Human Resources

From employment law to compensation and benefits, FMLA and hiring and firing and more, Business Management Daily provides comprehensive Human Resources updates.

Discover how your colleagues – and competitors – are dealing with discrimination and harassment, employment law, benefits programs, and more.

If you're like most employers, you breathe a little easier when 180 days have passed since you discharged an employee. You know that's how long fired workers have to file a complaint with either the EEOC or the Texas Workforce Commission if they are bringing a claim under the Texas Labor Code ...

Thirty-two percent of people surveyed by Harris Interactive said "people talking loudly at work" is one of their biggest pet peeves ...

Ignorance of the law is no excuse when it comes to deciding who’s exempt from overtime and who gets paid hourly ...

“Georgia will outperform the nation but will not dodge the slowdown” in 2007, according to George Benson, dean of the University of Georgia’s Terry College of Business ...

Q. As part of our new employees' noncompete contracts, we've started including a clause that requires employees to repay the company (through payroll deduction) for training costs if they quit or are fired within one year. Are we OK legally? —S.M., Kentucky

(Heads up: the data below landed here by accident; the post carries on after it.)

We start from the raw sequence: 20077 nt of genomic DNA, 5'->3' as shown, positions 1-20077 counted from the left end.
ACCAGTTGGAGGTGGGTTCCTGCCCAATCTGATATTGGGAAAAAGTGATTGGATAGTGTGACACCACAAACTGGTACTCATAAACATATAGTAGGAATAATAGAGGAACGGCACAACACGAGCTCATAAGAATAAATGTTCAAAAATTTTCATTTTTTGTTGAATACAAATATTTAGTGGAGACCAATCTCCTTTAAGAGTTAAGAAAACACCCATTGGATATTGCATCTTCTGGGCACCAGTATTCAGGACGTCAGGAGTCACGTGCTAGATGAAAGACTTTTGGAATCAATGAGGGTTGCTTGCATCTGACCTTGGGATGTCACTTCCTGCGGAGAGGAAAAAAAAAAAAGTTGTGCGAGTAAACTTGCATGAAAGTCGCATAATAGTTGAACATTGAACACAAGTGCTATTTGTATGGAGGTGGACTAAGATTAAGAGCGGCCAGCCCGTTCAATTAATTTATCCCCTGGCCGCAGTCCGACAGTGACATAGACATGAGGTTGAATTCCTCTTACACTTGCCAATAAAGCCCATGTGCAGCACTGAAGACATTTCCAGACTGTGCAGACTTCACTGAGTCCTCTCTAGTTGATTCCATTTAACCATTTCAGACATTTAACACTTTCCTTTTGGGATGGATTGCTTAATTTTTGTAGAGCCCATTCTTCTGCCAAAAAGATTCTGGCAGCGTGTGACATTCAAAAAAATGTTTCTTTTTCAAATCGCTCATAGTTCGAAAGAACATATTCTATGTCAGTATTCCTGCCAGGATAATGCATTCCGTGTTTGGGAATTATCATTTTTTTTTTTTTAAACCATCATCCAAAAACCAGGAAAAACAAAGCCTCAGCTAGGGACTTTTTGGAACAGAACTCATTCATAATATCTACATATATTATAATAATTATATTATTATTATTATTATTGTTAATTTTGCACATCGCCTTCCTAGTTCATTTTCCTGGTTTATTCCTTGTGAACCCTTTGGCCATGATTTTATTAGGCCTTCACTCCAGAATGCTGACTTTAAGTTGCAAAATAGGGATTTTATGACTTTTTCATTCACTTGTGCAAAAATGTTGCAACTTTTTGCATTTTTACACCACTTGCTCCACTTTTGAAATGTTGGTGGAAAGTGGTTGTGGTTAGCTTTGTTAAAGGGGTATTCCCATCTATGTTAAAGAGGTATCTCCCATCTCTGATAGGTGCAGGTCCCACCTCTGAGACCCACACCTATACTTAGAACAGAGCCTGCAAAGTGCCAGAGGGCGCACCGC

Q. I believe that one of our employees falls within the administrative exemption under FLSA, but I'm not sure if he “regularly exercises discretion and independent judgment.” How can I make that determination? —A.C., Mississippi

Q. I run a small advertising office. A college student has asked to join our staff for the summer. She proposed to work every day for a couple months at no cost. It would be great to get some free help. Is there anything wrong with hiring her? —G.I., Maryland

Q. We fired one of our truck drivers after giving him a written warning about continued lateness in completing weekly logs. Should we have taken any other action prior to his termination? —R.W., California

Q. The job performance of one of our employees no longer meets our standards. While she used to be a good worker, she's now making a lot of errors, coming in late from time to time and not getting along with her co-workers. We've talked to her about these issues, but her performance has not improved. If we fire her for poor performance—which we would consider termination for cause—will she be eligible to collect unemployment compensation? —W.T., District of Columbia

Compelling a prisoner to work without pay is not illegal, a federal court has ruled in considering a Texas inmate's request. The prisoner worked in the prison laundry and claimed he should be paid at least the federal minimum wage ...